Wednesday, May 23, 2012
How to Be a Wonderful Girl Camping Guest
It's full-swing Girl Camping season, at last, and we hope you have lots of invitations that'll give you places to go and people to see.
Whenever you are on someone's guest list, or are signed up for an event, there's some unspoken etiquette involved. If you keep the following in mind, you'll always shine and be thought of as a wonderful Girl Camping guest.
* Mind your RSVPs. Always confirm or cancel with your hostess or event chairman, not just the campground or RV park, just as soon as your plans are firm either way. Number of campsites is always finite, and if you don't let the hostess know you're not coming, she can't move anyone up who may be on a waiting list.
* Ask before bringing pets or extra guests. Even if your hostess loves pets, she may not be planning activities that are suitable for having pets at hand. Find out the situation before you bring Fido or Fluffy. And while you may have room for an extra guest in your trailer, RV, or tent, keep in mind that an unplanned-for guest can leave the hostess short of everything from food and party favors to seats at the table or in the boat. Best not to surprise her.
* Make any special needs known. Trust us, you won't be the only one who needs help with backing and parking her trailer, who won't be able to get in until after dark, or who has a dietary or health restriction. A good hostess expects these circumstances and will want to be as accommodating as she can. The earlier you can make such needs known, the more time your hostess will get to make plans for meeting them.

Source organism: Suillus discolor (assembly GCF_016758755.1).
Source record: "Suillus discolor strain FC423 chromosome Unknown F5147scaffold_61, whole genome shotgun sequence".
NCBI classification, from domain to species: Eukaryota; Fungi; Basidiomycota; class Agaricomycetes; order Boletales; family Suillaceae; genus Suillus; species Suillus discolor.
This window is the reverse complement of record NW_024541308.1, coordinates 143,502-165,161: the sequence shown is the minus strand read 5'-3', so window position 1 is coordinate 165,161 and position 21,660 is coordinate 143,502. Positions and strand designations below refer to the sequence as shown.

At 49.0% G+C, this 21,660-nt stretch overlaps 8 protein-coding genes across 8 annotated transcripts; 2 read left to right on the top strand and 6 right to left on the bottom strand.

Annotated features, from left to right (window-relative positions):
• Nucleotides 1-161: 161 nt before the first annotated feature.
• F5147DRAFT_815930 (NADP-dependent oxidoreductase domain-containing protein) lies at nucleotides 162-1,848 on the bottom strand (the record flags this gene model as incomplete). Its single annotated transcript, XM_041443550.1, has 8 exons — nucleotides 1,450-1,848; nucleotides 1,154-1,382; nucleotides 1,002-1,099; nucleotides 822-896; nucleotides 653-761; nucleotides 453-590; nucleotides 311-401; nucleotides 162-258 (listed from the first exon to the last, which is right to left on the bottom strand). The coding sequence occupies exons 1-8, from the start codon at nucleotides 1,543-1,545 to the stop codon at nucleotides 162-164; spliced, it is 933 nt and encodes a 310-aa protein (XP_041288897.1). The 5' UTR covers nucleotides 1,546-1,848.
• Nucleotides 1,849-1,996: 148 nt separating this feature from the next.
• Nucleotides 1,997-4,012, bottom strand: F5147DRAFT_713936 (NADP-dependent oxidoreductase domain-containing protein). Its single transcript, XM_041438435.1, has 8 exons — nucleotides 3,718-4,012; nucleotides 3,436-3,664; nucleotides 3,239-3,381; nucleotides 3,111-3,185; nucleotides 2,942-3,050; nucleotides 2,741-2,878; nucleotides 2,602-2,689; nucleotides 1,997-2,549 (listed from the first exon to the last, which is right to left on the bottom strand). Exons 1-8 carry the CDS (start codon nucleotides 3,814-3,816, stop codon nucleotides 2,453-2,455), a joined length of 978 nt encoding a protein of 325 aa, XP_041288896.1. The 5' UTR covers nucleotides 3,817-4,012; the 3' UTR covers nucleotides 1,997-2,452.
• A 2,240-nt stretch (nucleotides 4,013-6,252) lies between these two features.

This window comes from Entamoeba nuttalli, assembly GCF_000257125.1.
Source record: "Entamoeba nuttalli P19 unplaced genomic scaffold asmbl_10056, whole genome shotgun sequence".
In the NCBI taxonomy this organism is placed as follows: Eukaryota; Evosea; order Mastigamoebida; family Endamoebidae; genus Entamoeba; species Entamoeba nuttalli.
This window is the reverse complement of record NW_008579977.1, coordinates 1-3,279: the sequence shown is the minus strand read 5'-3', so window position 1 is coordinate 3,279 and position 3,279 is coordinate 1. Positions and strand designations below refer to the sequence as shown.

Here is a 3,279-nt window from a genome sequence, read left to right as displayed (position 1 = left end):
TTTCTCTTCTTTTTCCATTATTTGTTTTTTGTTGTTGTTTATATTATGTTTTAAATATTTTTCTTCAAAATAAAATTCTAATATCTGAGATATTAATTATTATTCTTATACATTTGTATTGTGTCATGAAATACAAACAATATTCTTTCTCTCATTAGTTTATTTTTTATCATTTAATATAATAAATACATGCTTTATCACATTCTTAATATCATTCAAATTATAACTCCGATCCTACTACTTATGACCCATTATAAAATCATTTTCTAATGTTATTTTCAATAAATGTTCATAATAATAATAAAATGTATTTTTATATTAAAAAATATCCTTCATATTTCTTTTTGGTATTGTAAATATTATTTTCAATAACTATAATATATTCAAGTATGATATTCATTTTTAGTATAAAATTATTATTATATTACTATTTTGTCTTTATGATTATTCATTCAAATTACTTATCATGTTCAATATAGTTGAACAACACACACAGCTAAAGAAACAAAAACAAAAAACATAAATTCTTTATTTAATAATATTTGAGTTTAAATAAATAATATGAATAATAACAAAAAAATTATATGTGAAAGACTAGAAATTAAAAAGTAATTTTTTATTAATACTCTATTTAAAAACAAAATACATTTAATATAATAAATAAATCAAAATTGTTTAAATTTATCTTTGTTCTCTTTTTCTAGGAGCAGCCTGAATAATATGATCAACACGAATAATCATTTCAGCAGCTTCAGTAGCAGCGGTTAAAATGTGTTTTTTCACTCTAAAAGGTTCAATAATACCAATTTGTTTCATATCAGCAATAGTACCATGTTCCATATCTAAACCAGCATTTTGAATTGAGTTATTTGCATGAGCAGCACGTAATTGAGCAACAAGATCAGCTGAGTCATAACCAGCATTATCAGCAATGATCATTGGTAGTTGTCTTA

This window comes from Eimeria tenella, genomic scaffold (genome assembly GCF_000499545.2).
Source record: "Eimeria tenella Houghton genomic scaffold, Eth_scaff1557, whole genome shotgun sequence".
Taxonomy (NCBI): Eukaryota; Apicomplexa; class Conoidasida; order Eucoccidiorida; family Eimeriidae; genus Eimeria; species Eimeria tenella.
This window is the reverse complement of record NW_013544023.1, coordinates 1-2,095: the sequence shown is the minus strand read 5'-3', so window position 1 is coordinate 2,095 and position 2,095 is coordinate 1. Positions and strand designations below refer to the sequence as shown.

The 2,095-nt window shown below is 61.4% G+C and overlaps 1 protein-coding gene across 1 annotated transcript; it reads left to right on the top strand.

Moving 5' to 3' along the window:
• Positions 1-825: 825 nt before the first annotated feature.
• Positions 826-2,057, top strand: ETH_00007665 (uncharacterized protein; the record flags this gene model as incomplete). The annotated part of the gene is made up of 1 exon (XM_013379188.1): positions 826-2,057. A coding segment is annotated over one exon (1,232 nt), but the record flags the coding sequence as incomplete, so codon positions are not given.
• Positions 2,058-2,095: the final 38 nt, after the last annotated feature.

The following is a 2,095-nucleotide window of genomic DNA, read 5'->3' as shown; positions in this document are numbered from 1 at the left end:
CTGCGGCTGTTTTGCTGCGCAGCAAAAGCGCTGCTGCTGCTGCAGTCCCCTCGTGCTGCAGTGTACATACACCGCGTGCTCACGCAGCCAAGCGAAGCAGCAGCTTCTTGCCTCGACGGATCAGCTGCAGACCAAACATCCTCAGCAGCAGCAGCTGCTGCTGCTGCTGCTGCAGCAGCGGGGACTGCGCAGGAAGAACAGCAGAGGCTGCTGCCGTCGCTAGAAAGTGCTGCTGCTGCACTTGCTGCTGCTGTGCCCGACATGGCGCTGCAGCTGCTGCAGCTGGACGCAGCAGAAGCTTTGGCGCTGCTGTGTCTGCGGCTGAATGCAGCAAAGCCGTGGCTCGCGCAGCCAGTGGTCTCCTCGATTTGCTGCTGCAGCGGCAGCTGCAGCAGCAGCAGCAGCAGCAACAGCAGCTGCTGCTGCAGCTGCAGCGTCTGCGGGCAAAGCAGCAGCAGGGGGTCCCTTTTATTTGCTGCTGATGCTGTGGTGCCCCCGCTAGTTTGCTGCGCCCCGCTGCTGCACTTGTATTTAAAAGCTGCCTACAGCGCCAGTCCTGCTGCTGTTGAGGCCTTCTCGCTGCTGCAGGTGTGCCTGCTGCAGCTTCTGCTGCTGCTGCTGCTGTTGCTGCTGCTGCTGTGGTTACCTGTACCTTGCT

* Bring a hostess gift. Even if you're paying to attend a function and aren't being treated to a private weekend, someone went to a lot of effort to get it pulled together. Your token of appreciation doesn't need to be extravagant, but surely will be noted and appreciated. It can be anything from a jar of your homemade jam or salsa to a bottle of wine to a little something to fit her trailer theme. The gesture, not the gift itself, is the point.
* Pitch in, join in. You're at an event to relax and have fun (it's camping, after all!), and it's perfectly OK to sleep in and skip breakfast, to bow out from the group and get some alone time, or to forgo participating in a game or sport you don't enjoy. But it's not so OK to let everyone else wait on or pick up after you, or to spend so much time holed up behind a closed door that the rest of the party has to worry about you. Do your part, in both the work and the play. Also offer to give a hand with the final clean-up before you hook up and head home.
* Mind your safety. Nothing ruins a camping weekend faster than an accident in which someone gets hurt--especially when it might have been avoided. Avoid taking unnecessary risks, and keep the 'adult beverage' consumption in line. (One of the most common camping injuries involves stumbling or tripping from the doorway of one's own trailer.) Further word to the wise: Write your ICE info (who to call in case of emergency) on a card for the hostess/organizer to have at hand. Though you may have it stored in your cell phone, there's no guarantee that the phone will be charged or that it can be located during an actual emergency.
* Leave a thank-you note. E-mailed thanks are of course appreciated, but nothing takes the place of a handwritten note that the hostess can re-read and savor after all all her guests are gone and she finally can put her feet up. Your personal note will be that final touch of Girl Camping class that puts you at the top of next year's guest list.
[Click here to read 10 tips for the Girl Camping hostess.]